The great thing about being a country’s oldest person is that, at 112 years of age, you have earned the right to speak your mind.

And so it was for Emily Beatrice “Bea” Riley, who turned 112 on Monday.

Australia’s oldest person has trouble hearing and her memory is fading but she is lucid.

She told reporters there was no secret potion to explain her longevity.

“I don’t have any secret, I just go along, I think it’s wonderful,” Riley said of reaching the milestone.

She also said: “I don’t have much breath”, when it was time to blow out her birthday candles.

Her birthday wish was “not to have a fall and bruise anything”. Family members explained falling was one of her great fears, having broken her ankle in recent years.

She was annoyed about someone removing a foot stool from her room at the Viewbank House nursing home – her legs were sore – but her son Cliff, aged 81, kept her focused on questions from journalists.

When asked whether she was happy and proud of a life that has taken in the arrival of cars, aeroplanes, a man on the moon, world wars and more, she was equally honest.

“I don’t really know, bits and pieces,” she said.

She described the technological advances of her lifetime as amazing: “some of them I would’ve thought impossible”.

She also hinted at not being as happy now she was not independent and relied on care at a nursing home in Melbourne’s northeast.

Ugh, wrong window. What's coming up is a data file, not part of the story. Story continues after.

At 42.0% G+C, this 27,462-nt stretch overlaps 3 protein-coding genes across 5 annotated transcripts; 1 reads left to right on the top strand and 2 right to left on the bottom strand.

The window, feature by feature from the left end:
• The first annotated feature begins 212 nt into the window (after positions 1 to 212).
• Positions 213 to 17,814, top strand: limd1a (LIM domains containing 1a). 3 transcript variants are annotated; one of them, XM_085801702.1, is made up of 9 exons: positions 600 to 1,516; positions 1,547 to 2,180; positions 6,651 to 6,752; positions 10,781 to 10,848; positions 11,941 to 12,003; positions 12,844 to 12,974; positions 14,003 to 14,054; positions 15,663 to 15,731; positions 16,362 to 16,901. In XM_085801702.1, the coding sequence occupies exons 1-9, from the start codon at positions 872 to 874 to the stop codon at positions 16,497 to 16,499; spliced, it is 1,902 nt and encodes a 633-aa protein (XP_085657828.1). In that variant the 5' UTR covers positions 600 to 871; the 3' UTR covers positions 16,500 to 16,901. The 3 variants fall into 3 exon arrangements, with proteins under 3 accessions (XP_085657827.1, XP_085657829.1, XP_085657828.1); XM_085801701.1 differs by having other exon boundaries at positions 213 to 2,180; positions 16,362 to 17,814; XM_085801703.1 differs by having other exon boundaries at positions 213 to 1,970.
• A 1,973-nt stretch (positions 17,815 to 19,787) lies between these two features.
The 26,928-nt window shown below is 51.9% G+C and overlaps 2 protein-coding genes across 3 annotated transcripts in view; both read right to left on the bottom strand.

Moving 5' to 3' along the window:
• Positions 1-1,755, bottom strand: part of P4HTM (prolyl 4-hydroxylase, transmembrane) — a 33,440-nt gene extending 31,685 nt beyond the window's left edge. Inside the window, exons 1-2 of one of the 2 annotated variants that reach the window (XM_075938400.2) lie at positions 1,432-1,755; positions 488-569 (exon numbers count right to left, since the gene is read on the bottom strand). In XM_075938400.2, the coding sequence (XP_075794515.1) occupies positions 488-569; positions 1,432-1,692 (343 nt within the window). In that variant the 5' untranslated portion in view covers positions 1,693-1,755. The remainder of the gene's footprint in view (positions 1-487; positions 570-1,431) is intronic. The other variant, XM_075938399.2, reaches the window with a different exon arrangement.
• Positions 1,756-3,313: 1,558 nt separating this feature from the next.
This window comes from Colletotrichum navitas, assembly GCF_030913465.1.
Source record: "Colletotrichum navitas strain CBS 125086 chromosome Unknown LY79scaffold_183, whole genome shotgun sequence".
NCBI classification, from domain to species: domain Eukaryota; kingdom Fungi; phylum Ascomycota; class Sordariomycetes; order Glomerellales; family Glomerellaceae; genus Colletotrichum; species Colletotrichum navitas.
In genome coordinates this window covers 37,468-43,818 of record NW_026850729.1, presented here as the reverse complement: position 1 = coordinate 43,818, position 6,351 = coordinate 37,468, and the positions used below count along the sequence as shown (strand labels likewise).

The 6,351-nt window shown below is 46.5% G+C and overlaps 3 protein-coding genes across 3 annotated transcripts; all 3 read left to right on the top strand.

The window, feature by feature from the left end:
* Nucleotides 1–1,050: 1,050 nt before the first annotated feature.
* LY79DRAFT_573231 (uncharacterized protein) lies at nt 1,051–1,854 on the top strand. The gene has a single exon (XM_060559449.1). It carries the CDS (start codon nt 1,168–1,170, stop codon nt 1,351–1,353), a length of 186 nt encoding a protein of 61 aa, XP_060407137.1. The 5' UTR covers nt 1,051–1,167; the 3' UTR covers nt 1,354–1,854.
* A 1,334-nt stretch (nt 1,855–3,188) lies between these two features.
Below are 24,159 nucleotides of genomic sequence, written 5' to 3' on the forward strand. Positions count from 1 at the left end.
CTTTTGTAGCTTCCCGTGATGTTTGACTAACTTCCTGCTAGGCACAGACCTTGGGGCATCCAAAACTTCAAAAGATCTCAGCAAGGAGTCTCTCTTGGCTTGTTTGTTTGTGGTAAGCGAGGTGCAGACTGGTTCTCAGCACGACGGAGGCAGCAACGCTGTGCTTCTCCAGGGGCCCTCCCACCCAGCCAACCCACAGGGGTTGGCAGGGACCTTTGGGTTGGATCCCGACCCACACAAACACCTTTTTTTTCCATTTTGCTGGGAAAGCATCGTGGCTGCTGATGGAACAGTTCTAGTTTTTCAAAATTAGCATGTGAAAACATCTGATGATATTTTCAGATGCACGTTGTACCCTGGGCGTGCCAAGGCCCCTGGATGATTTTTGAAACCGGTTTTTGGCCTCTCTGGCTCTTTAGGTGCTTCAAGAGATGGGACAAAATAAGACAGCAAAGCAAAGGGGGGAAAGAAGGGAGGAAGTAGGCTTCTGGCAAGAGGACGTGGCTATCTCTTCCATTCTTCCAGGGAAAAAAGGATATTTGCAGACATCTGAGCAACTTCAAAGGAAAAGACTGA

However, the mother of two, grandmother of six and great-grandmother of 14 has plenty to be proud of and admitted “having children” was her greatest achievement.

Riley was born on October 13, 1896 in the dairy town of Poowong, in Victoria’s eastern Gippsland region.

Her husband Alec, who died in 1986, was a senior public servant and the family lived throughout Victoria.

She worked as a nurse, loved horses and horseriding and competed in dressage competitions at country shows in her youth, Cliff Riley told reporters.

“I am proud of her she’s a remarkable woman,” he said.

“She is well-read, has never been interested in television, never been a smoker but always been interested in current affairs.”

She was never really a drinker either, but was given a glass of Baileys Irish cream on her 100th birthday and has enjoyed one every night since, her son said.

Prime Minister Kevin Rudd and Ageing Minister Justine Elliot wrote to Riley congratulating her on the milestone.

Elliot said Australians now had the world’s second longest life expectancy, after the Japanese.